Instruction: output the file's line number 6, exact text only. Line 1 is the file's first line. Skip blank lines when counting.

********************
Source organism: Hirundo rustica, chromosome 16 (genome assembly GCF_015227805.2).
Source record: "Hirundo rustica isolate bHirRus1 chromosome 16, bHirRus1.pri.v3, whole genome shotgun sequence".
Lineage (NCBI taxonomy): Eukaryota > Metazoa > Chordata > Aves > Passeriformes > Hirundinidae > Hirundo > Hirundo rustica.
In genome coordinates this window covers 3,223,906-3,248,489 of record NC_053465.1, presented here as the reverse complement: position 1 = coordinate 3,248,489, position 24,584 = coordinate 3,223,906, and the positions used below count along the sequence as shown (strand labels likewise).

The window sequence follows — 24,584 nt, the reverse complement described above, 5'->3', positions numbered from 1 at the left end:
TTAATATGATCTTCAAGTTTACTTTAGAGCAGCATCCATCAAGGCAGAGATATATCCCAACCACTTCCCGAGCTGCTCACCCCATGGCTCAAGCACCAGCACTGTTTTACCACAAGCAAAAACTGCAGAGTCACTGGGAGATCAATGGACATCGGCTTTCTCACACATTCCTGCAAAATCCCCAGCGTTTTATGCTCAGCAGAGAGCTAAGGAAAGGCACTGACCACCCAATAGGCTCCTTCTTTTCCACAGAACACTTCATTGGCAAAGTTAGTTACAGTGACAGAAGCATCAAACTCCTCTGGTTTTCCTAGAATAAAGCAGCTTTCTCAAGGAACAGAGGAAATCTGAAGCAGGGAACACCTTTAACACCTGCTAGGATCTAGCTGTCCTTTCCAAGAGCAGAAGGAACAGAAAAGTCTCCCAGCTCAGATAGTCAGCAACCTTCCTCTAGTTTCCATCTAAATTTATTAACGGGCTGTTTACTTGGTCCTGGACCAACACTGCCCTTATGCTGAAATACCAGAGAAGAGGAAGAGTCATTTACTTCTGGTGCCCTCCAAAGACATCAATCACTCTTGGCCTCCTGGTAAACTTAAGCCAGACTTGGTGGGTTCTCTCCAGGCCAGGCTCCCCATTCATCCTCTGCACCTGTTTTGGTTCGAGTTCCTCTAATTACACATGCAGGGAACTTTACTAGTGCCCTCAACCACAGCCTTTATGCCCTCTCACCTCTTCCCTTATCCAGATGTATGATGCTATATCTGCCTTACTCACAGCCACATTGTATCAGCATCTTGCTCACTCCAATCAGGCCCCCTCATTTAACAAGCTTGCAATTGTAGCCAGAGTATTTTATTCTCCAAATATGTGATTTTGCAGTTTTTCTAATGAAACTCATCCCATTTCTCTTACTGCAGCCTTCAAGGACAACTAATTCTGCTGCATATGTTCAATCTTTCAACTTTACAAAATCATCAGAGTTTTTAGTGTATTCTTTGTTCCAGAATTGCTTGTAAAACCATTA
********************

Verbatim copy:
TTAATATGATCTTCAAGTTTACTTTAGAGCAGCATCCATCAAGGCAGAGATATATCCCAACCACTTCCCGAGCTGCTCACCCCATGGCTCAAGCACCAGCACTGTTTTACCACAAGCAAAAACTGCAGAGTCACTGGGAGATCAATGGACATCGGCTTTCTCACACATTCCTGCAAAATCCCCAGCGTTTTATGCTCAGCAGAGAGCTAAGGAAAGGCACTGACCACCCAATAGGCTCCTTCTTTTCCACAGAACACTTCATTGGCAAAGTTAGTTACAGTGACAGAAGCATCAAACTCCTCTGGTTTTCCTAGAATAAAGCAGCTTTCTCAAGGAACAGAGGAAATCTGAAGCAGGGAACACCTTTAACACCTGCTAGGATCTAGCTGTCCTTTCCAAGAGCAGAAGGAACAGAAAAGTCTCCCAGCTCAGATAGTCAGCAACCTTCCTCTAGTTTCCATCTAAATTTATTAACGGGCTGTTTACTTGGTCCTGGACCAACACTGCCCTTATGCTGAAATACCAGAGAAGAGGAAGAGTCATTTACTTCTGGTGCCCTCCAAAGACATCAATCACTCTTGGCCTCCTGGTAAACTTAAGCCAGACTTGGTGGGTTCTCTCCAGGCCAGGCTCCCCATTCATCCTCTGCACCTGTTTTGGTTCGAGTTCCTCTAATTACACATGCAGGGAACTTTACTAGTGCCCTCAACCACAGCCTTTATGCCCTCTCACCTCTTCCCTTATCCAGATGTATGATGCTATATCTGCCTTACTCACAGCCACATTGTATCAGCATCTTGCTCACTCCAATCAGGCCCCCTCATTTAACAAGCTTGCAATTGTAGCCAGAGTATTTTATTCTCCAAATATGTGATTTTGCAGTTTTTCTAATGAAACTCATCCCATTTCTCTTACTGCAGCCTTCAAGGACAACTAATTCTGCTGCATATGTTCAATCTTTCAACTTTACAAAATCATCAGAGTTTTTAGTGTATTCTTTGTTCCAGAATTGCTTGTAAAACCATTA